Every once in a while, I stumble upon posts where comments ask users to accept an answer. In my opinion, it generates a lot of noise for something that is no longer needed.

An example of such noise: Why doesn't using two cd commands in bash script execute the second command?

Does it really matter that much to have that tick on an answer that we still need to ask for this?

I know in the old days of SE, we used to ask this so users have a higher accept rate, but that is not the case anymore.

  • 8
    If an answer is not accepted or upvoted, we can't close similar questions as dupes.
    – Pilot6
    Mar 16, 2019 at 11:00
  • 2
    @Pilot6 But that's by design for a good reason, in my opinion. The system won't allow that for a good reason, as it considers the other question as answered. And there is an easy solution to overcome if the answer to that question is valid in one's opinion. They just upvote the answer. If they don't think it's worthy of an upvote, then it shouldn't be worthy to be a valid candidate for a dupe.
    – Dan
    Mar 18, 2019 at 12:32
  • 1
    @Dan Is that always the case? Here's a hypothetical example: suppose there is a question related to a very specific hardware. There is an identical question about the same hardware with an answer. Now I wouldn't upvote the answer even though it "looks valid" to me as I am unable to explicitly check the validity of the answer (don't have the specific hardware). In that case the fact that the answer is accepted is good enough for me to consider it as a valid candidate for a dupe. It's quite hard to always have 5 reviewers/close-voters with firsthand experience, especially for a niche question.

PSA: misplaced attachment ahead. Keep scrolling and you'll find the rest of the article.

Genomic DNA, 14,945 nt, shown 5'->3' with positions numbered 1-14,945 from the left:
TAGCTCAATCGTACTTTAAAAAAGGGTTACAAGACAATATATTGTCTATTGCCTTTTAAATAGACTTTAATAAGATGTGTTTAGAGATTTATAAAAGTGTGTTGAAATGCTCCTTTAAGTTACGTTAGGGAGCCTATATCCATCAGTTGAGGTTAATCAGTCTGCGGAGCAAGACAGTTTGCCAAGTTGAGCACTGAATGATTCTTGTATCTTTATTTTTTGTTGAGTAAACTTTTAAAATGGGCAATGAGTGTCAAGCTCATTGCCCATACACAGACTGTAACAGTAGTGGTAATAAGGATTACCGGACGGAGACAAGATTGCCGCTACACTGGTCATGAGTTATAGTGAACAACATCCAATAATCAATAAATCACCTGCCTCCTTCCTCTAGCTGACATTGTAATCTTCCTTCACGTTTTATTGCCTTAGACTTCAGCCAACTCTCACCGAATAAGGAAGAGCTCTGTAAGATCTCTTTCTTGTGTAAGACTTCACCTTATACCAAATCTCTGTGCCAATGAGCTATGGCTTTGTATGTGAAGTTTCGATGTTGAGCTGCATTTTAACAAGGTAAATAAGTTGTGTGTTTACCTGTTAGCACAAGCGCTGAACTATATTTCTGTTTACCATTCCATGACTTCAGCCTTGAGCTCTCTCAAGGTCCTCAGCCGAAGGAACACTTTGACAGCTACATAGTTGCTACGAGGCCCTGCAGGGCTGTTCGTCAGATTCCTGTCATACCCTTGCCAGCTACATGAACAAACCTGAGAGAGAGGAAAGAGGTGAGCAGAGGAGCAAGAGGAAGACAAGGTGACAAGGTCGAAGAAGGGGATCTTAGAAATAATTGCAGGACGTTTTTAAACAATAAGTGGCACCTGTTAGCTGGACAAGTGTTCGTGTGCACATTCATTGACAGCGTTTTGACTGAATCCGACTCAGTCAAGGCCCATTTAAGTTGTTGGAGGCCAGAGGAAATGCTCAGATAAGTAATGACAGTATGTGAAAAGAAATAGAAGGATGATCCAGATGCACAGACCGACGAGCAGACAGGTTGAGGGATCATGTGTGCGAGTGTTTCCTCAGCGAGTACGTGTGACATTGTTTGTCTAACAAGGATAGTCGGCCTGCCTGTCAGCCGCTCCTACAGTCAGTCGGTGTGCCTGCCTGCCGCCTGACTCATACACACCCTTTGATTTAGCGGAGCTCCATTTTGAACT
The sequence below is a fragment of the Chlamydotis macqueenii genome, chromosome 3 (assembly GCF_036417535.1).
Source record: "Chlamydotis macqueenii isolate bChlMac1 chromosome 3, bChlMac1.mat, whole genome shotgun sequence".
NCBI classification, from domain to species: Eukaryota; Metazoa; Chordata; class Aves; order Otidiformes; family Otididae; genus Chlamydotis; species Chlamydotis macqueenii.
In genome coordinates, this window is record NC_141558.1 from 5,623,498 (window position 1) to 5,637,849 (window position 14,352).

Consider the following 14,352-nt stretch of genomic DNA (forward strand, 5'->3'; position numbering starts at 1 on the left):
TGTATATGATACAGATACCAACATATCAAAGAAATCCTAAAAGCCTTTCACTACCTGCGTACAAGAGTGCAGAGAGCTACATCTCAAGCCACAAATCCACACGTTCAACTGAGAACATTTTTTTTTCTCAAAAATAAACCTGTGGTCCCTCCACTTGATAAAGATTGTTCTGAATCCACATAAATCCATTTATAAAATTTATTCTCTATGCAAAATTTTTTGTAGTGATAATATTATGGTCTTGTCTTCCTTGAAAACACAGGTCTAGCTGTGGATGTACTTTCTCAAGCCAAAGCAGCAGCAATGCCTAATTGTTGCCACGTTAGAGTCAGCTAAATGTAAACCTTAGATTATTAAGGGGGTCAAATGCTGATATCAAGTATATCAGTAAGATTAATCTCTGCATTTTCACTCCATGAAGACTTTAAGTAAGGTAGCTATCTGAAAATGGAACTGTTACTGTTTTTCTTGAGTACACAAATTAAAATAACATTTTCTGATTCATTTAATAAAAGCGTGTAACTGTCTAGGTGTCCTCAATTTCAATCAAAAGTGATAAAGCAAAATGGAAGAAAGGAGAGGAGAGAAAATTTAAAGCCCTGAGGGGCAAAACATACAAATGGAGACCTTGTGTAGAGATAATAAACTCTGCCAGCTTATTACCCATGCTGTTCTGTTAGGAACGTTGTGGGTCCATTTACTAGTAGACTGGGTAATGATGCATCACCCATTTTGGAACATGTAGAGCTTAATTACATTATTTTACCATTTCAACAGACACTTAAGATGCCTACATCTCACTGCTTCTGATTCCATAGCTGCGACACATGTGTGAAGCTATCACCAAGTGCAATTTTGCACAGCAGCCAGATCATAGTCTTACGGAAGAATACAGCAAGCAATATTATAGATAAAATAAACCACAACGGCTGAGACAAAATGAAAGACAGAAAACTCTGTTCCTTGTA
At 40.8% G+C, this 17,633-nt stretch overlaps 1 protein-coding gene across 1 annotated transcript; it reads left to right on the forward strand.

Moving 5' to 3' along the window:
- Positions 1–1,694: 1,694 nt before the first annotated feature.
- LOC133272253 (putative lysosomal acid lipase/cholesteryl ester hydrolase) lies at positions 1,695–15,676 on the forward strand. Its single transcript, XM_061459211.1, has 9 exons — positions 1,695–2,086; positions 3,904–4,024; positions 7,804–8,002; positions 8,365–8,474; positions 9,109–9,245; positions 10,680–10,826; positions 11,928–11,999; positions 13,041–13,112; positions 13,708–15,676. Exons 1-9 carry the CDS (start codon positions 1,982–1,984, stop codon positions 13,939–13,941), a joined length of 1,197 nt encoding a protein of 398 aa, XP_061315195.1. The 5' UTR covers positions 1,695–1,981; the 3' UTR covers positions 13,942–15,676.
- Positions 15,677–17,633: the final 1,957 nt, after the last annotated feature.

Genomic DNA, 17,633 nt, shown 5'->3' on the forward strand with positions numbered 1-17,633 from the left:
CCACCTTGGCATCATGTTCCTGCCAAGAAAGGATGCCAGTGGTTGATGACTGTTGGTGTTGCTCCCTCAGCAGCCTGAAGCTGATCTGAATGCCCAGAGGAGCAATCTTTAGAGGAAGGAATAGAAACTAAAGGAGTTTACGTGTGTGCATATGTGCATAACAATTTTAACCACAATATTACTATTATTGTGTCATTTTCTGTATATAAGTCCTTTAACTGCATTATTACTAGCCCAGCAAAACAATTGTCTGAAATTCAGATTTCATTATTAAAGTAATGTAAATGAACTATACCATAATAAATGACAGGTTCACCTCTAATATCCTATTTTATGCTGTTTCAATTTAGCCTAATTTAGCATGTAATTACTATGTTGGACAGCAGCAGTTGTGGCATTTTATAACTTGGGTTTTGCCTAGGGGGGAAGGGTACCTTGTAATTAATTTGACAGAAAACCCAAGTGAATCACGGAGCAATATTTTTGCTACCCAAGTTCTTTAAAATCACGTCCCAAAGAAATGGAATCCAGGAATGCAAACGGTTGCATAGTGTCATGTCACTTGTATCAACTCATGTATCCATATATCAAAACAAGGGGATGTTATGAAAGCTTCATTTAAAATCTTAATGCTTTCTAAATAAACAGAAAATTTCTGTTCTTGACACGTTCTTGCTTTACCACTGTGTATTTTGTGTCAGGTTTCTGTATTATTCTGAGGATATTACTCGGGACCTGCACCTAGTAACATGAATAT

– pomsky
    Mar 19, 2019 at 6:21

3 Answers 3


Is accepting an answer useless?

I know some people think differently, but I do believe accepting an answer is functional. Skimming for answers, I always check for the accepted answer as a first pick to check, simply because the answer is proven to work at least for OP. This is especially the case if I am not too familiar with the subject.

Is an accepted answer always a good one, let alone the best? Absolutely not, but the same counts for voting. I've seen quite a few (up)votes over time on utterly incorrect answers, still the voting system is a good indication in general on the quality of an answer.

Do we ask people to accept?

It totally depends on the case and, even more importantly, in what way. I hate to see someone pushing OP to accept his or her answer, even before anyone has had a fair chance to post a second/third answer, or the quality of an answer is all but a proven fact.